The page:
Sanctified bull doggedness

This stag was a bit more determined than his peers. Chital Stag in Nagarhole National Park, by Yathin S. Krishnappa [CC-BY-SA-3.0, via Wikimedia Commons

Chital stag in Nagarhole National Park, by Yathin S. Krishnappa
  [CC-BY-SA-3.0] via Wikimedia Commons

“Your success does not depend upon the brilliance and the impetuosity with which you take hold, but upon the ever lasting and sanctified bull doggedness with which you hang on after you have taken hold.”Dr. A. B. Meldrum

As anyone who knows me well can tell you, tenacity is a virtue that sometimes becomes a disadvantage.  There’s such a thing as being too stubborn and too persistent when facing obstacles, whether tangible, conversational or imaginary.  People with autism are often described as engaging in perseveration, but I’ve known more than a few so-called normal people (myself among them) who can’t seem to find the “off” switch and don’t know when to move on.

Still, if given the choice between too much tenacity and too little, I’d go for too much every time.  History is full of stories that demonstrate how important it is not to give up easily.  Since Jeff shares this trait of tenacity with me, I have seen first hand how it can literally be a lifesaving tendency.  His refusal to give up in the face of agonizing pain and long odds has been an inspiration to me.

It’s a fine line to walk, knowing when to give up and when to keep trying.  On which side do you tend to err?  Are there areas of your life that you need to let go of?  Are there others that might be resolved with sustained effort and patience?

This post was first published seven years ago today. The original post, comments and photo are linked, along with two other related posts, below. These links to related posts, and their thumbnail photos, do not appear in the blog feed; they are only visible when viewing the individual posts by clicking on each one. I have no idea why, nor do I know how they choose the related posts. That’s just the way WordPress does things.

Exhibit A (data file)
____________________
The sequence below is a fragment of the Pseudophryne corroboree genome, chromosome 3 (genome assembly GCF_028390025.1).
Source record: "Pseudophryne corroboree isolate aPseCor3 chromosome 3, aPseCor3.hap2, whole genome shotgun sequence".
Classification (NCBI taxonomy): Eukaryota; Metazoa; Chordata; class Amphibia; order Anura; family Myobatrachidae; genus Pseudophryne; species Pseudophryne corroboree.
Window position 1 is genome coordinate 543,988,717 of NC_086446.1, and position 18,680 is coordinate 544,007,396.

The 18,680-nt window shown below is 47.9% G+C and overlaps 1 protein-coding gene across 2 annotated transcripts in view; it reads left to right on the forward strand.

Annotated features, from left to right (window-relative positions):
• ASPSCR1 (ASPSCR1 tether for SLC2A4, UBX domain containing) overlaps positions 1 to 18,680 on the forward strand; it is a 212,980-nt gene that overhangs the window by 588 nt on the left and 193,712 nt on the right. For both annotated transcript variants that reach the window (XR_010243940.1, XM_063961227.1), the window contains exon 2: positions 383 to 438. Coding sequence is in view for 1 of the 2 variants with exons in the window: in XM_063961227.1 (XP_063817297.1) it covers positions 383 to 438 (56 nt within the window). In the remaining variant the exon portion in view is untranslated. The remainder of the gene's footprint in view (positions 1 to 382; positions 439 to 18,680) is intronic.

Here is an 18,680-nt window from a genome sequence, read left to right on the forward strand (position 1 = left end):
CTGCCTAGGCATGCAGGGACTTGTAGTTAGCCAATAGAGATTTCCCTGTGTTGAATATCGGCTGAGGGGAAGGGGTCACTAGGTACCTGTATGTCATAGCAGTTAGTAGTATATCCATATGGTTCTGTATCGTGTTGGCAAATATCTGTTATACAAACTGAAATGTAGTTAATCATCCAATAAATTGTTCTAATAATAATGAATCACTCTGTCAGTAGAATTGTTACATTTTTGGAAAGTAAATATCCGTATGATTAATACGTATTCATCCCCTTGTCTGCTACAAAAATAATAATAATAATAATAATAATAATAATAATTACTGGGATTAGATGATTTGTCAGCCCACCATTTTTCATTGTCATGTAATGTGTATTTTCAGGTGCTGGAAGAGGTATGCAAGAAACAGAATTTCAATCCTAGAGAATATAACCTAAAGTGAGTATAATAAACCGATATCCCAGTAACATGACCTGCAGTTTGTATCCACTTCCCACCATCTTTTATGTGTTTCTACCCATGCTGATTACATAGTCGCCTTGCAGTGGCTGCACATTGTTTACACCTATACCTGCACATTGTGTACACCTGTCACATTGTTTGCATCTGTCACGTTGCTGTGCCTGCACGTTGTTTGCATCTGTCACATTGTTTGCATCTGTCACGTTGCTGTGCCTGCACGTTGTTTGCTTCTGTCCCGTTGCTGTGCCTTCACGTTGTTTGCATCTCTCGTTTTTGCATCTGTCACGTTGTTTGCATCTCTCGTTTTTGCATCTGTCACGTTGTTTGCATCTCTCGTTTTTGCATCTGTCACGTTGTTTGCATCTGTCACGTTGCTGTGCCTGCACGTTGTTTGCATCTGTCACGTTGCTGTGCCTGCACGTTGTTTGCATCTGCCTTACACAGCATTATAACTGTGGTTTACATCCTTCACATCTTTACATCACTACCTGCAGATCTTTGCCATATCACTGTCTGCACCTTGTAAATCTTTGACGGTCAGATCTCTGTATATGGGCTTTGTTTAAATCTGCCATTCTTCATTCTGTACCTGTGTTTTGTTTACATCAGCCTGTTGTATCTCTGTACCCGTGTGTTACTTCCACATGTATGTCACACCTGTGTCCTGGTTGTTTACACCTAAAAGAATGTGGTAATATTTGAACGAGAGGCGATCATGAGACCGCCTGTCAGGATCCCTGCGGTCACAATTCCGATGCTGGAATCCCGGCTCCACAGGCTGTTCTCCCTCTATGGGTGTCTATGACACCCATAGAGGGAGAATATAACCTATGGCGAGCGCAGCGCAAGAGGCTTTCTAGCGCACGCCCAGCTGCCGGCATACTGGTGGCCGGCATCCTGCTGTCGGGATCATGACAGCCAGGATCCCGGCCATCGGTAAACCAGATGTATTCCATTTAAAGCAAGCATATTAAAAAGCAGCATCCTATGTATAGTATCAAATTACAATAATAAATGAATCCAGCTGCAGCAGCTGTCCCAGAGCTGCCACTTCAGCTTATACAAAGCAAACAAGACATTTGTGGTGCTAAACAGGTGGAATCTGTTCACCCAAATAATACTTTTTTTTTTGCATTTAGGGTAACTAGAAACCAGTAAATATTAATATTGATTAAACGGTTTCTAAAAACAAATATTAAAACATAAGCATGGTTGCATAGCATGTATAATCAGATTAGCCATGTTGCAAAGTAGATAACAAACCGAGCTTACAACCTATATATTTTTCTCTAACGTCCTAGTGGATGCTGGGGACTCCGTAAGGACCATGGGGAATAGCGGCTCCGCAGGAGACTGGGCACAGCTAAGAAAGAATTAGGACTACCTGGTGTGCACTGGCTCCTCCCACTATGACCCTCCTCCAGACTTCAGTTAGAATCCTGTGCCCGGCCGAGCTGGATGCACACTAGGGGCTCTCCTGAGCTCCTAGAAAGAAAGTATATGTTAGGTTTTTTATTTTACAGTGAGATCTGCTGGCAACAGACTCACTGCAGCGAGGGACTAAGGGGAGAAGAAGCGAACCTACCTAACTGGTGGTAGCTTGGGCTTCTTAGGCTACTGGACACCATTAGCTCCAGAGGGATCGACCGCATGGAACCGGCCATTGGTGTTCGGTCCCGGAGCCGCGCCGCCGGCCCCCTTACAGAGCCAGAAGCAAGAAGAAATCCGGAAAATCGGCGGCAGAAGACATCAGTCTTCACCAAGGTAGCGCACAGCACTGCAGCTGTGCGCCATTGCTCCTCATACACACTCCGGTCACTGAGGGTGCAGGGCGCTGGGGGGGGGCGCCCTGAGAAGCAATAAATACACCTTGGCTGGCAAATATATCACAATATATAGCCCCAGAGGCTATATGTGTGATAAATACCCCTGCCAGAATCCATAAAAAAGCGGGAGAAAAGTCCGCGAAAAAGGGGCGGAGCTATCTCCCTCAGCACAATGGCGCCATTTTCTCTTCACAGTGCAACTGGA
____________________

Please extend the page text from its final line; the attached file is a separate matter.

1. Good morning, Julia! I was going to say that I probably give up too easily, that I’m too easily discouraged. Then I remembered yesterday at work, how I persisted in presenting an unpopular opinion (as you know, I’m a consultant; theoretically, they want my opinion) until I finally got some reluctant agreement from one other person, which fueled me on to keep at this, presenting to a larger audience this coming Friday….
    I do have an over-developed, puritanical sense of moral obligation.

    • Nothing wrong with that, as long as you remember what my friend Ashleigh Brilliant has said: “It’s good to have strong opinions, if you’re right, but not good at all if you’re wrong.” Just reflect on what those original Puritans might have to say about our current society, and imagine how many ways they could stir things up with THEIR moral obligations…just saying.

      • I love that Brilliant quote, “It’s good to have strong opinions, if you’re right, but not good at all if you’re wrong.”
        Opinions being what they are, I am generally open to hearing other perspectives.
        When necessary, I try to substantiate my position, for example, citing where my position aligns with applicable international standards put out by ISO or with the FDA’s 21 CFR (Code of Federal Regulations) section 820.

        • Ah, but most opinions are based, at least in some part, on subjective factors. Evidence can be cited or discarded based on one’s original prejudices. It’s another version of the old half-empty, half-full question. Or, in a different direction, to whom (or to what) do you spend most of your time listening?

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